Madame Bovary (Roy's Analysis)

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Genroy Hylton

It is in human nature to indulge in acts that gratify our emotion. Psychologists and evolutionary theologist teach that the heart can convince the brain, but the inverse is not true for the brain. That means people will most likely do what makes them feel good and not what is the best for them. Throughout the novel Madame Bovary the author Gustave Flaubert uses literary devices such as symbolism to express the idea that pleasure inhibits the progress of human aspiration.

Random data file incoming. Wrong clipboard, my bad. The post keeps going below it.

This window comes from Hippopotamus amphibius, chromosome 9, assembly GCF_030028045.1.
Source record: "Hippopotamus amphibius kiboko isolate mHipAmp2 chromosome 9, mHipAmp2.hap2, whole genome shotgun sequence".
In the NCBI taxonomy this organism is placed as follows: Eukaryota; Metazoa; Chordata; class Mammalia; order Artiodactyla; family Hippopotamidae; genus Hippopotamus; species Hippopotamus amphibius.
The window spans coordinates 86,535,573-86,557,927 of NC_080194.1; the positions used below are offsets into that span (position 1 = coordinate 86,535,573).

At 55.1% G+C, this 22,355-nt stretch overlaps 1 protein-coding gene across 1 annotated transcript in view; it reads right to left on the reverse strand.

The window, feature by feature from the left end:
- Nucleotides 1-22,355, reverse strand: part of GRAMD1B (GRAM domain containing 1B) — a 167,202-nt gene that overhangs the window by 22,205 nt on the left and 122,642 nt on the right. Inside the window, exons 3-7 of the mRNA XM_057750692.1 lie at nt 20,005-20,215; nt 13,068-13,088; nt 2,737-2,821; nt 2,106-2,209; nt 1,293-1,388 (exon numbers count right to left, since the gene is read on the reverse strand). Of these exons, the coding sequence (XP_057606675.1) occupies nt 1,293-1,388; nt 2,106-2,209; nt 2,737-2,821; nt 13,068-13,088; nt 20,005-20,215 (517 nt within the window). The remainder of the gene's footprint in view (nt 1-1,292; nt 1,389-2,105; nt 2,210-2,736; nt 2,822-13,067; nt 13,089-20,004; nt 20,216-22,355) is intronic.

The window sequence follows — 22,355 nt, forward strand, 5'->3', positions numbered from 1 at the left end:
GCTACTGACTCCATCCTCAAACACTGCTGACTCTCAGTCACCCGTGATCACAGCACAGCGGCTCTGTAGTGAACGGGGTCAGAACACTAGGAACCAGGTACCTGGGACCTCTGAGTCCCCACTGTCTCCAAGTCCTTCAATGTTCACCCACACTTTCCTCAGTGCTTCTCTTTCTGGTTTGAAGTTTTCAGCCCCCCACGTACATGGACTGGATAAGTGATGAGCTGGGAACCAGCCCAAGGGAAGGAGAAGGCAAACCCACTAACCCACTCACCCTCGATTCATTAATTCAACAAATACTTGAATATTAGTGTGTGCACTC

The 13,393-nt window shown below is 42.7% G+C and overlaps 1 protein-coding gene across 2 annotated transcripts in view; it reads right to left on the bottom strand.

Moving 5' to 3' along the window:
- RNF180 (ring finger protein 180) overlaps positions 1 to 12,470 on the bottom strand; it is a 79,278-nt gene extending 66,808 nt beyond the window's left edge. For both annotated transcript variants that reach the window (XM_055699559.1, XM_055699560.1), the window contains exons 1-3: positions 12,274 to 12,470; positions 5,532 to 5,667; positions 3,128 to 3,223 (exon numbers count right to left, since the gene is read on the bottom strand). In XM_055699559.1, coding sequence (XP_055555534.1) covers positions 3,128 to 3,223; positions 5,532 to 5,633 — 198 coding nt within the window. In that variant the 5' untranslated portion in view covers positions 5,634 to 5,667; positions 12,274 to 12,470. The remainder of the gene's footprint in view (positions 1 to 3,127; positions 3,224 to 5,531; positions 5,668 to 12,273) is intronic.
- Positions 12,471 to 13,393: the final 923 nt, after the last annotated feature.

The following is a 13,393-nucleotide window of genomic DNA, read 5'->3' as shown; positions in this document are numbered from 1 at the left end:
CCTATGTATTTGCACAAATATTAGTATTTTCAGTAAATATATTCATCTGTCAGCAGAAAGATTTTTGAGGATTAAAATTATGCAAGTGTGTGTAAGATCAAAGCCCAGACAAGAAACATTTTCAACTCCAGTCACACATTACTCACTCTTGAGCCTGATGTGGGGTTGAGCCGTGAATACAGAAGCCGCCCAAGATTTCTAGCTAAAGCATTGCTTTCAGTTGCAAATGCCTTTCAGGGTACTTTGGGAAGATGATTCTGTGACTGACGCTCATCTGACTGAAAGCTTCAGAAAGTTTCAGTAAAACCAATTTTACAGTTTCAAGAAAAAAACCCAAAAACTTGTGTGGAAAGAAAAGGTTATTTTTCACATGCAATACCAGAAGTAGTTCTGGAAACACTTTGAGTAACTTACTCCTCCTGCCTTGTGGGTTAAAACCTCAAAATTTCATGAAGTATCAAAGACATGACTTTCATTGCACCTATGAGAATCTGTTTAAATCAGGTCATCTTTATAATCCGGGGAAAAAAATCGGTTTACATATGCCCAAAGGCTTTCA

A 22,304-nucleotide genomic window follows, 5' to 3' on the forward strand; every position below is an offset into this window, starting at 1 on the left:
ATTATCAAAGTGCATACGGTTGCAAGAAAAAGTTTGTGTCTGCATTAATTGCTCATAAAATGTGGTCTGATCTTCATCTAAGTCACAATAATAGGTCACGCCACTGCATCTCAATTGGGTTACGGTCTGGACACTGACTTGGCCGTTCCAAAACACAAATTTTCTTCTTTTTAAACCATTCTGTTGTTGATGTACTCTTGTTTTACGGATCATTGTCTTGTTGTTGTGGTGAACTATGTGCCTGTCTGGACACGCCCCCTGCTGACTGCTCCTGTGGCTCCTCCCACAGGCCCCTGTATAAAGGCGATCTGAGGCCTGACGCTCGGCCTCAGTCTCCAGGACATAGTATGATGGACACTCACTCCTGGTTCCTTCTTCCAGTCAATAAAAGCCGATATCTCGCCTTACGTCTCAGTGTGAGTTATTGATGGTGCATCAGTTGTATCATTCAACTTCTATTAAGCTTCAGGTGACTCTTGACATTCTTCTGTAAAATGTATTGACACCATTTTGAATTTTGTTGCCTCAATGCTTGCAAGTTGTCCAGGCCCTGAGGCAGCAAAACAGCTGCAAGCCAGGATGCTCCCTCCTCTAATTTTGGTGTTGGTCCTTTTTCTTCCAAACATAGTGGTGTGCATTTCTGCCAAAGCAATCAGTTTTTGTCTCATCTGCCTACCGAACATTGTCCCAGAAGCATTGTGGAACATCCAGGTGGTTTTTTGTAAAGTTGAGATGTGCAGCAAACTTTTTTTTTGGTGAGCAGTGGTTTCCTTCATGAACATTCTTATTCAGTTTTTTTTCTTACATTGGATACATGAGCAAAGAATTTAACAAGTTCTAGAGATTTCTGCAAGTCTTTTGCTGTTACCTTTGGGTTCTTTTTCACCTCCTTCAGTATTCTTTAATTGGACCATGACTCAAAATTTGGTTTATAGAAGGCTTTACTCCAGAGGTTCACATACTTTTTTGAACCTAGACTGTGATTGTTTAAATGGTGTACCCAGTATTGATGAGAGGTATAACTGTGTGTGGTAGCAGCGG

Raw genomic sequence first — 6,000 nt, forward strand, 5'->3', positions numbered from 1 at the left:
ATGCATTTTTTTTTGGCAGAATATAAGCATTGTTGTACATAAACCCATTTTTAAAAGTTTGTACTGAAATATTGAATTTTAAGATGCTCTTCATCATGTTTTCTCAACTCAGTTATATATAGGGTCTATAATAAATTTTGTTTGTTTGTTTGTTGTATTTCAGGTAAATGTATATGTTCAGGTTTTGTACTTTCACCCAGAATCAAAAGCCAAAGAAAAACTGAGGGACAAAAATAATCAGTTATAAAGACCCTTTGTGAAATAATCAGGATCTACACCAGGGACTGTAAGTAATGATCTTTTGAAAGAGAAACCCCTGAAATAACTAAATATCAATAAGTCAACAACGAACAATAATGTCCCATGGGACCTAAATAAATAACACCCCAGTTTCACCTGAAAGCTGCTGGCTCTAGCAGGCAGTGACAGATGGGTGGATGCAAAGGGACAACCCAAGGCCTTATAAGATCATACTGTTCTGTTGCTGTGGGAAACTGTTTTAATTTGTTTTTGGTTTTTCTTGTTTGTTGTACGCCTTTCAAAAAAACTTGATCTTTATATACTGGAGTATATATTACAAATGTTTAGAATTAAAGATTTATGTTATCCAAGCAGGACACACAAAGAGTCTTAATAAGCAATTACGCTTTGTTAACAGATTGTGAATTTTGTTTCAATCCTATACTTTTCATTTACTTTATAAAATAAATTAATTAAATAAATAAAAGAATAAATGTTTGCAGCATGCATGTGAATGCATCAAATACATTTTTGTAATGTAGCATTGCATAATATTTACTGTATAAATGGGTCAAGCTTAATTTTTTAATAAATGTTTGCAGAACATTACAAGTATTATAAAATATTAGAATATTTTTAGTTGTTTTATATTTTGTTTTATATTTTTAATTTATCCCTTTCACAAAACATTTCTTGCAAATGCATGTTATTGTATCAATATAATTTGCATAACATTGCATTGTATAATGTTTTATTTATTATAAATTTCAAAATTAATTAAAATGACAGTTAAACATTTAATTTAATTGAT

The first instance of pleasure inhibiting progress is in chapter one. Charles Bovary the main character is doing some intense studying for his medical practice exams. The author states, on page ten, that Monsieur Bovary “breaks all good resolutions” and starts to go to cafes to play dominoes. The Arthur states that Monsieur Bovary starts to [lose his mind] over the game. Monsieur Bovary quickly loses his sensible self value, evidenced by the fact that he starts “spending evening … in a dirty public room. The Arthur further goes to express his low self esteem for Monsieur Bovary at this point by metaphorically comparing the game of dominoes to a simple clicking of dotted sheep bones on a marble table. The specific form of pleasure, Monsieur Bovary is getting from his irresponsible actions, is the same of freedom. Throughout Monsieur Bovary’s life he has been subjected to follow under the authority of his parents. His farther always tried to push him to be aggressive, assertive, and strong willed. This can be deduced from the belief the farther has, which is “with enough nerve a man could always get a head in the world.” which can be found on page seven. The farther also attempts to “harden his child’s constitution”, with “strict-discipline”. This actually works to further put young Monsieur Bovary into a submissive role. When a child is forced to follow a strict set of rules and is not allowed to challenge the principle but instead obey them without an understanding of why he should obey them, the child will make it routine to submit himself to the authority of others and even repress his own desires. The mother further encourages young Monsieur’s to be submissive by forcing her personal interests on him, such as, singing and to listen to her on poor frustrated ambitions”. Young Monsieur Bovary does not want to listen to his mothers past sorrows, which he can not help cure, but he is forced to suppress his desires to her higher authority. The result of this is that young Monsieur Bovary will not create his own aspirations and follow the lead of who ever is willing to lead him, and in this case its his mother. She decides the path that young Bovary should take in medical school, and he obeys without a murmur because of the depression that has manifested between him and that has manifested between him and his mother over time. Being deprived of the opportunity to develop his own sense of self for such a long period makes it understandable that Monsieur Charles Bovary would get enraptured to the point of ecstasy by his newly found freedom. The experience was so intense for him, the experience of making his own choices, that the author states, Monsieur Bovary would feel a “pleasure that was almost sensual” just by touching the door knob to a café. It is at the café that Monsieur Bovary opens himself up to the desires of his heart. He indulges in the freedom that he could not experience in the past because of his parent’s authority. With his freedom, he ventures to learn a few verses of songs to sing at social events with friends and how to make punch. The simplistic nature of what he can only be comprehended by noting that his true pleasure comes from the fact that he chooses to engage in those activities. No one told him to. It was a choice that he made and he could only blame himself for the consequence of the actions that he has committed. He gained confidence in his ability to make choices, good or bad....
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